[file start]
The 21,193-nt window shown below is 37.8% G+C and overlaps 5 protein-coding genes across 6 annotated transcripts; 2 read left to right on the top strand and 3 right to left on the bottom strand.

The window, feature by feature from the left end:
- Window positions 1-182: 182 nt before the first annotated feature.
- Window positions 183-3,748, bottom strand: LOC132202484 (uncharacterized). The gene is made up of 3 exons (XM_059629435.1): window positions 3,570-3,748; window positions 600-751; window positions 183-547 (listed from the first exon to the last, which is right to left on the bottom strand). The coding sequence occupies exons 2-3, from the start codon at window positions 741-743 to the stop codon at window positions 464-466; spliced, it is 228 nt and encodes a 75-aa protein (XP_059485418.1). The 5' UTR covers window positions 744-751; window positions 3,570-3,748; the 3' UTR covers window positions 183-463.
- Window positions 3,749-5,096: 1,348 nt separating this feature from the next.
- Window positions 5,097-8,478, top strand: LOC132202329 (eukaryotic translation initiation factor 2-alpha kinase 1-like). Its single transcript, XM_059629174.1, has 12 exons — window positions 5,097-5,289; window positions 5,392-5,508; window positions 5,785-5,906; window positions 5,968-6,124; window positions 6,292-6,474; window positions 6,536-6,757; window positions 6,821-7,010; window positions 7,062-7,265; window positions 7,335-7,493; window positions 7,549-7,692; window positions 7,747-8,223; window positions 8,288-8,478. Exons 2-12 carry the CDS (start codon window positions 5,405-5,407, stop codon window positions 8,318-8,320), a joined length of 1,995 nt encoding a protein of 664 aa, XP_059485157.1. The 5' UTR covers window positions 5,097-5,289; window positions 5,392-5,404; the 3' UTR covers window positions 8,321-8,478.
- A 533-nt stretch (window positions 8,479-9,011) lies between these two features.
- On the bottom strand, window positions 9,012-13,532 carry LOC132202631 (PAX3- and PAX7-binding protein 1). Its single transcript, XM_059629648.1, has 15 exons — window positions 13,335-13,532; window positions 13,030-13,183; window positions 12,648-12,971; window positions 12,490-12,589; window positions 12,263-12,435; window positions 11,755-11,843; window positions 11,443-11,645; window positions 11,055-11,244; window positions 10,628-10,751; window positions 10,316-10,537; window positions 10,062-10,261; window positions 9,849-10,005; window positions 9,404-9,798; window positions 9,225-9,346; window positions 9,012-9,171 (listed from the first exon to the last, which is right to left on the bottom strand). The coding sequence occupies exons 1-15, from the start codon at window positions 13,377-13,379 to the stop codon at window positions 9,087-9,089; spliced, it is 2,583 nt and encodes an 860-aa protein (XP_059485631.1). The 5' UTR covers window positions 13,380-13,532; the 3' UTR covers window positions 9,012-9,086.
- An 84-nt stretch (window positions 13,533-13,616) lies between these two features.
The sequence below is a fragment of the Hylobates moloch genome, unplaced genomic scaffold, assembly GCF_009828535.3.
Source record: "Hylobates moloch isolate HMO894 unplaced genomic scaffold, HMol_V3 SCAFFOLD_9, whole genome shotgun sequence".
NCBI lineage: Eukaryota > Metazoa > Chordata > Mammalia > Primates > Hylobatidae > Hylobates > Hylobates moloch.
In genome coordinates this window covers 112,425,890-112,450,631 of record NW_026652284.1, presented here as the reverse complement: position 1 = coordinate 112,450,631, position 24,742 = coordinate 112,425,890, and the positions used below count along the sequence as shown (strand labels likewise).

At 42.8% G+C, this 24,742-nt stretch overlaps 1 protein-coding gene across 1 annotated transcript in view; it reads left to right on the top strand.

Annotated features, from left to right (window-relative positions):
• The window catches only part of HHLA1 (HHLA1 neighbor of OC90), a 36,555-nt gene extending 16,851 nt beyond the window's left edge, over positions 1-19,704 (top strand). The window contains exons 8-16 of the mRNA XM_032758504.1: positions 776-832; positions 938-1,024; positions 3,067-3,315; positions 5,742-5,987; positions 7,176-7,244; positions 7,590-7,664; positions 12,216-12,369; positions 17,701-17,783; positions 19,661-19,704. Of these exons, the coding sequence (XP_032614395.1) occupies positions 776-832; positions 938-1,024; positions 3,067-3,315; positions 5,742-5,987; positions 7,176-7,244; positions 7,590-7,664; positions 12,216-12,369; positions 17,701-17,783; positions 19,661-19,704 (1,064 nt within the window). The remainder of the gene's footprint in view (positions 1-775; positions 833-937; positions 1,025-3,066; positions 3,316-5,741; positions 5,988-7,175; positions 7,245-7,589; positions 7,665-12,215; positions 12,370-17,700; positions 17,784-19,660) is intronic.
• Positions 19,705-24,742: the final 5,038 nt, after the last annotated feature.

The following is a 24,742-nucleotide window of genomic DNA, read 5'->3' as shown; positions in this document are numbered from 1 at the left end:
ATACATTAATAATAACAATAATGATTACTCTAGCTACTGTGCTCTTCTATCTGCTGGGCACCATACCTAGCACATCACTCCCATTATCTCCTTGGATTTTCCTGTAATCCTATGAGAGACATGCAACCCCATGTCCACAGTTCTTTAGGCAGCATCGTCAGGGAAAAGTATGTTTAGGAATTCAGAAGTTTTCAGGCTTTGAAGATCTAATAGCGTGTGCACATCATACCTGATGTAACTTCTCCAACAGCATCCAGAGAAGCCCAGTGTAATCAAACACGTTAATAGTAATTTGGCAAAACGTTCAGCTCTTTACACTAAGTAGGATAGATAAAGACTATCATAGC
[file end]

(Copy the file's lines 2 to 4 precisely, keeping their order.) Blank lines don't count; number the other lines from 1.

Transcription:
The window, feature by feature from the left end:
- Window positions 1-182: 182 nt before the first annotated feature.
- Window positions 183-3,748, bottom strand: LOC132202484 (uncharacterized). The gene is made up of 3 exons (XM_059629435.1): window positions 3,570-3,748; window positions 600-751; window positions 183-547 (listed from the first exon to the last, which is right to left on the bottom strand). The coding sequence occupies exons 2-3, from the start codon at window positions 741-743 to the stop codon at window positions 464-466; spliced, it is 228 nt and encodes a 75-aa protein (XP_059485418.1). The 5' UTR covers window positions 744-751; window positions 3,570-3,748; the 3' UTR covers window positions 183-463.